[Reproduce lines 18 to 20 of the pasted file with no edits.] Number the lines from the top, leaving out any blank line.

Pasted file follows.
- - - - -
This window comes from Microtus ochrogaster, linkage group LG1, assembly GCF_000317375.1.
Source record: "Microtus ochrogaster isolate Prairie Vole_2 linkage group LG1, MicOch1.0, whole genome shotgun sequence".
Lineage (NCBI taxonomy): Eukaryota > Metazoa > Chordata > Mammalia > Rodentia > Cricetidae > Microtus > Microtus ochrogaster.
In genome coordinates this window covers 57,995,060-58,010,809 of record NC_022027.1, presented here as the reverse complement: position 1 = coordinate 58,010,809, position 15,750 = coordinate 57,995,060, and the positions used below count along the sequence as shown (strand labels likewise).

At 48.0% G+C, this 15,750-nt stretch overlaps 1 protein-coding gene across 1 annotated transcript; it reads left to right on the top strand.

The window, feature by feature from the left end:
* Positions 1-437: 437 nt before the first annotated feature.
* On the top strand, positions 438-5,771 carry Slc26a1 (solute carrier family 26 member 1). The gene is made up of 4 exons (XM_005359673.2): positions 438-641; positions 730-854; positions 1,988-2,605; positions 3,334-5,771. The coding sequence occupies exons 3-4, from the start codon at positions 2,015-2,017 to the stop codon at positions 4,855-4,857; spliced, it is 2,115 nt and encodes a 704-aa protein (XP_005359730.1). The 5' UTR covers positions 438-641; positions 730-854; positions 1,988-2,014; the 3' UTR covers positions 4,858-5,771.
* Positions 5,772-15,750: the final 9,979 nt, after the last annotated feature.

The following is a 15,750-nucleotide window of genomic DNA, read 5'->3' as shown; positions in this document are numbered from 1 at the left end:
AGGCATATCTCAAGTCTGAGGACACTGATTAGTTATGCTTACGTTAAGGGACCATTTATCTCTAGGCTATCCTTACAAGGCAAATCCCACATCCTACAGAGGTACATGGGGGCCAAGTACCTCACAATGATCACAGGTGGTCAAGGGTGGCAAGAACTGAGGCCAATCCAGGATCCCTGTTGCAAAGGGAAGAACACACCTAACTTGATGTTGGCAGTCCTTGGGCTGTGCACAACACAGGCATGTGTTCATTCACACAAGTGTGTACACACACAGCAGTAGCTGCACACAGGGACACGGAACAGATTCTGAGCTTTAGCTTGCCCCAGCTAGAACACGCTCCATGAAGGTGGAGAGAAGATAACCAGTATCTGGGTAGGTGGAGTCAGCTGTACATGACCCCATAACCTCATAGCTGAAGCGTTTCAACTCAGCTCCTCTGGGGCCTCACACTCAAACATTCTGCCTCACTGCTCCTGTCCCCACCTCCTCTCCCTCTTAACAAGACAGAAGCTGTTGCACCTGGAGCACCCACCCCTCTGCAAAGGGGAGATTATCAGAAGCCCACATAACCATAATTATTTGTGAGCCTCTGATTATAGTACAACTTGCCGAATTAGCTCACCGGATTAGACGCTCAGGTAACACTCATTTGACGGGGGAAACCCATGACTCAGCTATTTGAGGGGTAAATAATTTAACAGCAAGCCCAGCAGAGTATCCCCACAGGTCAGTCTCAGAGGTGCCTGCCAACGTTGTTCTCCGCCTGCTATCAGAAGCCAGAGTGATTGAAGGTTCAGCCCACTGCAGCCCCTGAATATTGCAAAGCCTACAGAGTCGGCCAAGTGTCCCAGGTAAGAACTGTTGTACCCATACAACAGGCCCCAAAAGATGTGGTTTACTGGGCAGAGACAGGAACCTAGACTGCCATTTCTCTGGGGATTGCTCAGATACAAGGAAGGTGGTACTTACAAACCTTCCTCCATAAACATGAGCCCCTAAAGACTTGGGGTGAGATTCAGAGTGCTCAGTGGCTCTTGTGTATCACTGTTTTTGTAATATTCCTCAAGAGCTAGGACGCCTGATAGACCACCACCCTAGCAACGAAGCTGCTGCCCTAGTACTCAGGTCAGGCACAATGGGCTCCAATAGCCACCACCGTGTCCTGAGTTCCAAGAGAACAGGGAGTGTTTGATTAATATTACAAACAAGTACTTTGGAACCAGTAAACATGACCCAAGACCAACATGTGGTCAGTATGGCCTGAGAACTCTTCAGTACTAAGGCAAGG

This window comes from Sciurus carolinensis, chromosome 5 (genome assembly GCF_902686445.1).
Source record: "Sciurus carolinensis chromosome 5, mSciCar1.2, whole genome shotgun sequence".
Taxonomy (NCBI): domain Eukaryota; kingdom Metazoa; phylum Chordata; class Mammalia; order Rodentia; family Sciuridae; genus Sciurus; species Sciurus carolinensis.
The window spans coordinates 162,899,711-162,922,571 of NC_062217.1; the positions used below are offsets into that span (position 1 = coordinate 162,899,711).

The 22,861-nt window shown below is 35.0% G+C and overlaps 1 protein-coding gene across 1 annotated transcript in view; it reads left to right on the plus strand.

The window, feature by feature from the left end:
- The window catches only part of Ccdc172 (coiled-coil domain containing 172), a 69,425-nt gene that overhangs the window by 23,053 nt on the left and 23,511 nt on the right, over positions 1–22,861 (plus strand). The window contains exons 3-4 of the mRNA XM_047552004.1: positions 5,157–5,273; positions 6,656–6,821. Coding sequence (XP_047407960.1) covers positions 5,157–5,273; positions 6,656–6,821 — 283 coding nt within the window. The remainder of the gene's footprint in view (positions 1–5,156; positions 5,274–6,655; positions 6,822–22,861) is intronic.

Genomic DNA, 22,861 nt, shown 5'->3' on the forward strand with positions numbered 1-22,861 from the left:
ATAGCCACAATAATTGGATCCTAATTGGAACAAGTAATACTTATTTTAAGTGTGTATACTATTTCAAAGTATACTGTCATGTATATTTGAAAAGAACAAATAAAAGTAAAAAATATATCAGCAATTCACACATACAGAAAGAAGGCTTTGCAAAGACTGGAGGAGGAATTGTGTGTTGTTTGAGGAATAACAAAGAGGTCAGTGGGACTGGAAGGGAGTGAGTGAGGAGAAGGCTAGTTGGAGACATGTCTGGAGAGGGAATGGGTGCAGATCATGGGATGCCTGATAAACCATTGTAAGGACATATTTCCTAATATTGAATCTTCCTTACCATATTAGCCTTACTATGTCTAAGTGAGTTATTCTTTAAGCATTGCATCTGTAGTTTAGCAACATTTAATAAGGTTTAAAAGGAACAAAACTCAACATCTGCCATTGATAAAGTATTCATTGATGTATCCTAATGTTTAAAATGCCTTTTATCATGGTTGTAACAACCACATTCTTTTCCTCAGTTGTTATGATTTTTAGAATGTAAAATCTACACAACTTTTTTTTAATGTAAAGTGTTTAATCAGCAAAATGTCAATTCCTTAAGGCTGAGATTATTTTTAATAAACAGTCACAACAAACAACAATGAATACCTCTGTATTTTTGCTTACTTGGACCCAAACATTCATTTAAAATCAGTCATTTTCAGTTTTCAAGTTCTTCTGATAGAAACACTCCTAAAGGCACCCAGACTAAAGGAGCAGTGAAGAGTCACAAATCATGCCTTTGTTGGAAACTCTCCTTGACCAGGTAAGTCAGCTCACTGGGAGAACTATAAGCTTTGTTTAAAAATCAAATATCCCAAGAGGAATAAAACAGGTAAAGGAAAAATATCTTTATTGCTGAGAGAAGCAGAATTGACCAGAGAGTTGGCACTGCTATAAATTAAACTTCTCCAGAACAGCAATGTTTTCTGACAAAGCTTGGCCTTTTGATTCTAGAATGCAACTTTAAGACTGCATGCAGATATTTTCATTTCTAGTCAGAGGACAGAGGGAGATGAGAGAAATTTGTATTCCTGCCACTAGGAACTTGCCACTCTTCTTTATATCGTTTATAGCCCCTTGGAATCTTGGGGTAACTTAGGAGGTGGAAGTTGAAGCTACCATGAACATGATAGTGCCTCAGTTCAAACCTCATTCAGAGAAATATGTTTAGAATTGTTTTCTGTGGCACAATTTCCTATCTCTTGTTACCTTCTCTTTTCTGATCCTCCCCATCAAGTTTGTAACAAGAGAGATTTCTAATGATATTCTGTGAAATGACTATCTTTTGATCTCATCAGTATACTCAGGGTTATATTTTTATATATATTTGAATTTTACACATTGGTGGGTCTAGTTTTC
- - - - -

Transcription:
- The window catches only part of Ccdc172 (coiled-coil domain containing 172), a 69,425-nt gene that overhangs the window by 23,053 nt on the left and 23,511 nt on the right, over positions 1–22,861 (plus strand). The window contains exons 3-4 of the mRNA XM_047552004.1: positions 5,157–5,273; positions 6,656–6,821. Coding sequence (XP_047407960.1) covers positions 5,157–5,273; positions 6,656–6,821 — 283 coding nt within the window. The remainder of the gene's footprint in view (positions 1–5,156; positions 5,274–6,655; positions 6,822–22,861) is intronic.

Genomic DNA, 22,861 nt, shown 5'->3' on the forward strand with positions numbered 1-22,861 from the left:
ATAGCCACAATAATTGGATCCTAATTGGAACAAGTAATACTTATTTTAAGTGTGTATACTATTTCAAAGTATACTGTCATGTATATTTGAAAAGAACAAATAAAAGTAAAAAATATATCAGCAATTCACACATACAGAAAGAAGGCTTTGCAAAGACTGGAGGAGGAATTGTGTGTTGTTTGAGGAATAACAAAGAGGTCAGTGGGACTGGAAGGGAGTGAGTGAGGAGAAGGCTAGTTGGAGACATGTCTGGAGAGGGAATGGGTGCAGATCATGGGATGCCTGATAAACCATTGTAAGGACATATTTCCTAATATTGAATCTTCCTTACCATATTAGCCTTACTATGTCTAAGTGAGTTATTCTTTAAGCATTGCATCTGTAGTTTAGCAACATTTAATAAGGTTTAAAAGGAACAAAACTCAACATCTGCCATTGATAAAGTATTCATTGATGTATCCTAATGTTTAAAATGCCTTTTATCATGGTTGTAACAACCACATTCTTTTCCTCAGTTGTTATGATTTTTAGAATGTAAAATCTACACAACTTTTTTTTAATGTAAAGTGTTTAATCAGCAAAATGTCAATTCCTTAAGGCTGAGATTATTTTTAATAAACAGTCACAACAAACAACAATGAATACCTCTGTATTTTTGCTTACTTGGACCCAAACATTCATTTAAAATCAGTCATTTTCAGTTTTCAAGTTCTTCTGATAGAAACACTCCTAAAGGCACCCAGACTAAAGGAGCAGTGAAGAGTCACAAATCATGCCTTTGTTGGAAACTCTCCTTGACCAGGTAAGTCAGCTCACTGGGAGAACTATAAGCTTTGTTTAAAAATCAAATATCCCAAGAGGAATAAAACAGGTAAAGGAAAAATATCTTTATTGCTGAGAGAAGCAGAATTGACCAGAGAGTTGGCACTGCTATAAATTAAACTTCTCCAGAACAGCAATGTTTTCTGACAAAGCTTGGCCTTTTGATTCTAGAATGCAACTTTAAGACTGCATGCAGATATTTTCATTTCTAGTCAGAGGACAGAGGGAGATGAGAGAAATTTGTATTCCTGCCACTAGGAACTTGCCACTCTTCTTTATATCGTTTATAGCCCCTTGGAATCTTGGGGTAACTTAGGAGGTGGAAGTTGAAGCTACCATGAACATGATAGTGCCTCAGTTCAAACCTCATTCAGAGAAATATGTTTAGAATTGTTTTCTGTGGCACAATTTCCTATCTCTTGTTACCTTCTCTTTTCTGATCCTCCCCATCAAGTTTGTAACAAGAGAGATTTCTAATGATATTCTGTGAAATGACTATCTTTTGATCTCATCAGTATACTCAGGGTTATATTTTTATATATATTTGAATTTTACACATTGGTGGGTCTAGTTTTC